April 4th in history:
That line from the U2 song “Pride (In the Name of Love)” refers to the murder of Martin Luther King, Jr. on April 4th, 1968. King was shot while standing on a balcony at the Lorraine Motel in Memphis, during a visit to support African-American garbage workers who were on strike. The U2 song lyric is inaccurate, because the shooting happened around 6 p.m. In recent years, U2 lead singer Bono has changed the lyrics in live performances to “Early evening, April 4.”
News coverage of the King shooting disrupted regular TV programs in the U.S. that Thursday night, including “Bewitched.” April 4th is the birthday of David White (1916), who played Darrin’s boss Larry Tate on “Bewitched.” White’s family was touched by tragedy when his son Jonathan died in the 1988 bombing of Pan Am flight 103 over Lockerbie, Scotland.
“Psycho” star Anthony Perkins, born on April 4th, 1932, was married for nearly 20 years to another person who died in a terrorist attack on an airplane. Model and actress Berry Berenson Perkins was aboard the first plane which hit the World Trade Center on September 11th, 2001.
Coincidentally, the ribbon-cutting ceremony to open the World Trade Center happened on this date in 1973.
August 7 in history:
George Washington established one of the highest U.S. military awards on this date in 1782, when he ordered the creation of the Purple Heart for the Continental Army. It became a permanent honor after World War I.
High-wire walker Philippe Petit walked for 45 minutes between the rooftops of the World Trade Center Twin Towers in New York on this date in 1974. His feat was immortalized in the 2008 documentary “Man on Wire.”
Barry Bonds of the San Francisco Giants achieved baseball immortality on August 7th, 2007, by breaking Hank Aaron’s all-time home run record. Bonds hit homer number 756 against the Washington Nationals.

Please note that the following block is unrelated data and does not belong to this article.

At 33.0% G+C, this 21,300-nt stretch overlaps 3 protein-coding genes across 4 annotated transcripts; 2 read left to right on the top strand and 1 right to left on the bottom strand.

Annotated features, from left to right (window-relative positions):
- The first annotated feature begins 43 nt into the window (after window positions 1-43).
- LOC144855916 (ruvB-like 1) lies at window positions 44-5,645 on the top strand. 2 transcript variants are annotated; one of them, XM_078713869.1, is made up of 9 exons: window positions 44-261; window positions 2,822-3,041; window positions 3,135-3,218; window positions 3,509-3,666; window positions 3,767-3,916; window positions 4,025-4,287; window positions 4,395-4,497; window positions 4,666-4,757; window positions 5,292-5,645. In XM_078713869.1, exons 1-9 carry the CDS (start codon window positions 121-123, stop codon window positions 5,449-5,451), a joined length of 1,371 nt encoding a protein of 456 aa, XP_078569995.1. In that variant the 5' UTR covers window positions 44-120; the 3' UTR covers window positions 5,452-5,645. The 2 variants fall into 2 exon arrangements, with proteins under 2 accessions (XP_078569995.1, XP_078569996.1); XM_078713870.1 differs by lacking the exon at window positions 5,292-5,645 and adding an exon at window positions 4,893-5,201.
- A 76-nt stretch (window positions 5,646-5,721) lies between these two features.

Another baseball star with an achievement yet to be equaled was born on this date in 1929. Pitcher Don Larsen remains the only person to throw a perfect game in a World Series, doing it for the Yankees in 1956.
July 13th in history:
Today is the birthday of two actors who became famous as fictional pilots of spaceships: Patrick Stewart (1940), alias Capt. Picard from Star Trek: The Next Generation, and Han Solo from Star Wars, Harrison Ford (1942).
Ford Motors canned company president Lee Iacocca, the developer of the Mustang, on July 13th, 1978. Within two years, Iacocca became a household name as the new chairman of Chrysler.
The Chrysler building went dark – and so did the Empire State Building, the World Trade Center, and all of the Manhattan skyline the night of July 13th, 1977. The storm-related power outage lasted just over 24 hours.
May 26th in history:
On this date in 1894, Nicholas II became the czar of Russia. As it turned out, he would be the last czar.
President Andrew Johnson narrowly avoided being removed from office as his impeachment trial in the Senate ended on May 26th, 1868. Johnson would not be the last president to be impeached and tried.
Visitors to the Eiffel Tower in Paris could get to the top by elevator for the first time on this date in 1889. The tower had opened to the public less than a month earlier.
And mountain climber George Willig chose May 26th as the day in 1977 that he would climb the South Tower of New York’s World Trade Center … from the outside. Willig had designed special climbing tools to be inserted into the tracks used for window-washing scaffolds. After he reached the top, Willig was fined for his stunt: a total of a dollar and 10 cents (one cent for each of the skyscraper’s 110 stories).